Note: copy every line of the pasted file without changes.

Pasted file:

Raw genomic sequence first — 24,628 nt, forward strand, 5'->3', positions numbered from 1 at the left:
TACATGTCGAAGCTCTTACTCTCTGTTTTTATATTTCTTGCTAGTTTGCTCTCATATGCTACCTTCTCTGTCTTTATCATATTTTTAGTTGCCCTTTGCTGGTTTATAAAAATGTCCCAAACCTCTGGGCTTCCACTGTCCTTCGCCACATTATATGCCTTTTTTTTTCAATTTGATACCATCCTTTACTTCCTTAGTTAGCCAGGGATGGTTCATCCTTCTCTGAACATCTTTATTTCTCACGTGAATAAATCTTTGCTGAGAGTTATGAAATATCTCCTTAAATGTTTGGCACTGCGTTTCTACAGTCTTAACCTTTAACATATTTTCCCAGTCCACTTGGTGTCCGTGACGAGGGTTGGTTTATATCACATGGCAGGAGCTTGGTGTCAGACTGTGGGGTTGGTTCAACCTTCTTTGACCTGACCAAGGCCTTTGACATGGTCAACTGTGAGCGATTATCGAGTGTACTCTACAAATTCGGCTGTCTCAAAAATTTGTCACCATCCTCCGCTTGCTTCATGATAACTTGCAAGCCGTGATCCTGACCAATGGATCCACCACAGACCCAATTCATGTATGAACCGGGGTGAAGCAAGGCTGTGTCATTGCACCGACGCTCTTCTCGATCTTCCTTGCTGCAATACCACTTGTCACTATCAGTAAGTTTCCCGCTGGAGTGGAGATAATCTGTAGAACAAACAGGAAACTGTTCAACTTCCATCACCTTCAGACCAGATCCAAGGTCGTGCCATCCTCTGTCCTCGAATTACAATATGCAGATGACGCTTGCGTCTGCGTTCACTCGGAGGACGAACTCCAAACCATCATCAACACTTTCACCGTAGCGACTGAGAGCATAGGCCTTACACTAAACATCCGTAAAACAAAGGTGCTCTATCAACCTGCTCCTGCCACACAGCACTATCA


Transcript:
Raw genomic sequence first — 24,628 nt, forward strand, 5'->3', positions numbered from 1 at the left:
TACATGTCGAAGCTCTTACTCTCTGTTTTTATATTTCTTGCTAGTTTGCTCTCATATGCTACCTTCTCTGTCTTTATCATATTTTTAGTTGCCCTTTGCTGGTTTATAAAAATGTCCCAAACCTCTGGGCTTCCACTGTCCTTCGCCACATTATATGCCTTTTTTTTTCAATTTGATACCATCCTTTACTTCCTTAGTTAGCCAGGGATGGTTCATCCTTCTCTGAACATCTTTATTTCTCACGTGAATAAATCTTTGCTGAGAGTTATGAAATATCTCCTTAAATGTTTGGCACTGCGTTTCTACAGTCTTAACCTTTAACATATTTTCCCAGTCCACTTGGTGTCCGTGACGAGGGTTGGTTTATATCACATGGCAGGAGCTTGGTGTCAGACTGTGGGGTTGGTTCAACCTTCTTTGACCTGACCAAGGCCTTTGACATGGTCAACTGTGAGCGATTATCGAGTGTACTCTACAAATTCGGCTGTCTCAAAAATTTGTCACCATCCTCCGCTTGCTTCATGATAACTTGCAAGCCGTGATCCTGACCAATGGATCCACCACAGACCCAATTCATGTATGAACCGGGGTGAAGCAAGGCTGTGTCATTGCACCGACGCTCTTCTCGATCTTCCTTGCTGCAATACCACTTGTCACTATCAGTAAGTTTCCCGCTGGAGTGGAGATAATCTGTAGAACAAACAGGAAACTGTTCAACTTCCATCACCTTCAGACCAGATCCAAGGTCGTGCCATCCTCTGTCCTCGAATTACAATATGCAGATGACGCTTGCGTCTGCGTTCACTCGGAGGACGAACTCCAAACCATCATCAACACTTTCACCGTAGCGACTGAGAGCATAGGCCTTACACTAAACATCCGTAAAACAAAGGTGCTCTATCAACCTGCTCCTGCCACACAGCACTATCA